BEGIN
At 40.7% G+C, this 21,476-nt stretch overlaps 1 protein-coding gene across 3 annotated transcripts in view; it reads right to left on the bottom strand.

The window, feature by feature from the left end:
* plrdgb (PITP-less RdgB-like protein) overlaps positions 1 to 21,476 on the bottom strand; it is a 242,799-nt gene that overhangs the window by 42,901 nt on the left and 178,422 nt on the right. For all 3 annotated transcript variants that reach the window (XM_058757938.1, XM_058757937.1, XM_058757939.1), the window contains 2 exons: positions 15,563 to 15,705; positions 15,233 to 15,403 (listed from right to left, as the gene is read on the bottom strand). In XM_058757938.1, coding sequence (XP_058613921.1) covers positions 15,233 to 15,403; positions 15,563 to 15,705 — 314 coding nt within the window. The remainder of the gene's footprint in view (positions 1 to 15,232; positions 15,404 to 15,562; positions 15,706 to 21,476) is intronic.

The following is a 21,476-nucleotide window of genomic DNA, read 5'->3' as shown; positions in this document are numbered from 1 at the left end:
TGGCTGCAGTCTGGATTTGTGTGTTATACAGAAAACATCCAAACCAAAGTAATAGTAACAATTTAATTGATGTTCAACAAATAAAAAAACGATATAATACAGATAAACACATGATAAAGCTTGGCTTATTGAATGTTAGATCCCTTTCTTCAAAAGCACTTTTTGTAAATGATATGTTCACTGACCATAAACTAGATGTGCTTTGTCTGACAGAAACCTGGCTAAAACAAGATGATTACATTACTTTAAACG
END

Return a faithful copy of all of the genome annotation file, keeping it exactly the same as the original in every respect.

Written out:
At 40.7% G+C, this 21,476-nt stretch overlaps 1 protein-coding gene across 3 annotated transcripts in view; it reads right to left on the bottom strand.

The window, feature by feature from the left end:
* plrdgb (PITP-less RdgB-like protein) overlaps positions 1 to 21,476 on the bottom strand; it is a 242,799-nt gene that overhangs the window by 42,901 nt on the left and 178,422 nt on the right. For all 3 annotated transcript variants that reach the window (XM_058757938.1, XM_058757937.1, XM_058757939.1), the window contains 2 exons: positions 15,563 to 15,705; positions 15,233 to 15,403 (listed from right to left, as the gene is read on the bottom strand). In XM_058757938.1, coding sequence (XP_058613921.1) covers positions 15,233 to 15,403; positions 15,563 to 15,705 — 314 coding nt within the window. The remainder of the gene's footprint in view (positions 1 to 15,232; positions 15,404 to 15,562; positions 15,706 to 21,476) is intronic.

The following is a 21,476-nucleotide window of genomic DNA, read 5'->3' as shown; positions in this document are numbered from 1 at the left end:
TGGCTGCAGTCTGGATTTGTGTGTTATACAGAAAACATCCAAACCAAAGTAATAGTAACAATTTAATTGATGTTCAACAAATAAAAAAACGATATAATACAGATAAACACATGATAAAGCTTGGCTTATTGAATGTTAGATCCCTTTCTTCAAAAGCACTTTTTGTAAATGATATGTTCACTGACCATAAACTAGATGTGCTTTGTCTGACAGAAACCTGGCTAAAACAAGATGATTACATTACTTTAAACG